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Ohio Senate Considers Dental Therapy Bill

March 27, 2018

A bill that would authorize dental therapists in Ohio is under consideration in the state’s Senate Committee on Health, Human Services, and Medicaid.

A bill that would authorize dental therapists in Ohio is under consideration in the state’s Senate Committee on Health, Human Services, and Medicaid.

Senate Bill 98 (S.B. 98), sponsored by state Sens. Peggy Lehner (R-Kettering) and Cecil Thomas (D-Cincinnati), received a second hearing by the committee in February. Dental therapists are similar to primary-care nurse practitioners, providing a limited set of services. A dental therapist operates under the supervision of a licensed dentist to perform basic dental treatment and preventive services.

Currently, Ohio law prohibits anyone except licensed dentists from performing dentistry, restricting the supply of oral health care in the state.

The committee has not yet scheduled a vote on the bill.

‘Many Underserved Populations’

Lehner says Ohio is experiencing a worsening dental care crisis.

“We have a shortage of dentists here in Ohio, and that shortage is predicted to continue to increase in the coming years.” Lehner said. “It is easy for people who have always had access to basic dental care to take it for granted. Unfortunately, there are many underserved populations in our state that do not receive this care, despite the fact that oral health and hygiene is critical to overall health.”

Lehner says S.B 98 would allow dental therapists to provide basic care and perform many routine procedures.

“Senate Bill 98 would establish a new category of dental care providers in Ohio: dental therapists,” Lehner said. “Dental therapists are similar to physician’s assistants in the medical field and work under the supervision of dentists. They are licensed to perform basic, preventative, and nonsurgical dental procedures. More specifically, dental therapists would be licensed to do 35 dental procedures. Dentists can perform upwards of 500 procedures.”

Identifies Communities Affected

Tera Bianchi, director of the Dental Access Project at Community Catalyst, a national nonprofit advocacy organization, says senior citizens and low-income households are particularly affected by the dentist shortage.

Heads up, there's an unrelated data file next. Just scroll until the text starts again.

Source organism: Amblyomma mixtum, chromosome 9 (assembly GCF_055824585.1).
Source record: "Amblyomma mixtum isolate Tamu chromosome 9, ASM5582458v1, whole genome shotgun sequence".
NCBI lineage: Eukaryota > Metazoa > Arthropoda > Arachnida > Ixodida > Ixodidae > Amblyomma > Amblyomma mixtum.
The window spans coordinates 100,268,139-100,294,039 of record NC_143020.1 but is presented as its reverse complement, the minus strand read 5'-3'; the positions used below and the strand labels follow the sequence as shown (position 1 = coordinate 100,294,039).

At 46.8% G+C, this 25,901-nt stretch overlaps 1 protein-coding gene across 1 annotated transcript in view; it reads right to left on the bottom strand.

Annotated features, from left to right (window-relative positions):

“Ohio, just like many states across the country, is experiencing a disparity in who actually has access to care and who doesn’t.” Bianchi said. “There are particular communities and particular folks who don't have regular access to care. That's seniors, folks in low-income communities, and folks in rural communities.”

Lehner says everybody benefits from expanded access to dental care.

“Dental health is a need of all members of our society, and no population should go without these services because there is no resource available to them.” Lehner said. “Senate Bill 98 would greatly benefit these groups and allow them to receive the adequate dental care they need.”

Removing Government Barriers

Lehner says S.B. 98 would help solve a health care problem without expanding the size and power of the government.

“It simply creates a way to expand access to dental care to the areas that need it most,” Lehner said. “The dental therapist licensure program is totally permissive: dentists would not be required to add dental therapists to their staff. Establishing the dental therapist licensure has the potential to significantly reduce the number of dental-health shortage areas in Ohio while simultaneously improving the overall health of our citizens.”

Bianchi says preventing dental therapists from serving people also keeps individuals from improving their lot in life.

“Right now there is a trend in pushing up and creating overly regulatory restrictions within legislation,” Bianchi said. “Requiring excessive amounts of education is a cost to consumers, a cost to employers, and really limits the number of people that can go into these jobs.”

Author
Zachary Williams writes from Columbus, Ohio.
zramon.williams@gmail.com